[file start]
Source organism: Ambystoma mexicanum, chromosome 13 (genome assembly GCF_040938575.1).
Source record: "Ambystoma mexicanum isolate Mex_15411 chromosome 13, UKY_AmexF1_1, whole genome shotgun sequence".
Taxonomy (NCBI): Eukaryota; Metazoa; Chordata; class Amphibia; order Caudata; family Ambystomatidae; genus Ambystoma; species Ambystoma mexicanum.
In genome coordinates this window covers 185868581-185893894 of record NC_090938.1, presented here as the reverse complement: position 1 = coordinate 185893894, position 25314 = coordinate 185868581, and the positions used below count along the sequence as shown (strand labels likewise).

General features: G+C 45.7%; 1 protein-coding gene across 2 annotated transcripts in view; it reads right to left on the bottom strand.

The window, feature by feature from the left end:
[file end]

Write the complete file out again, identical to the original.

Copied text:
Source organism: Ambystoma mexicanum, chromosome 13 (genome assembly GCF_040938575.1).
Source record: "Ambystoma mexicanum isolate Mex_15411 chromosome 13, UKY_AmexF1_1, whole genome shotgun sequence".
Taxonomy (NCBI): Eukaryota; Metazoa; Chordata; class Amphibia; order Caudata; family Ambystomatidae; genus Ambystoma; species Ambystoma mexicanum.
In genome coordinates this window covers 185868581-185893894 of record NC_090938.1, presented here as the reverse complement: position 1 = coordinate 185893894, position 25314 = coordinate 185868581, and the positions used below count along the sequence as shown (strand labels likewise).

General features: G+C 45.7%; 1 protein-coding gene across 2 annotated transcripts in view; it reads right to left on the bottom strand.

The window, feature by feature from the left end: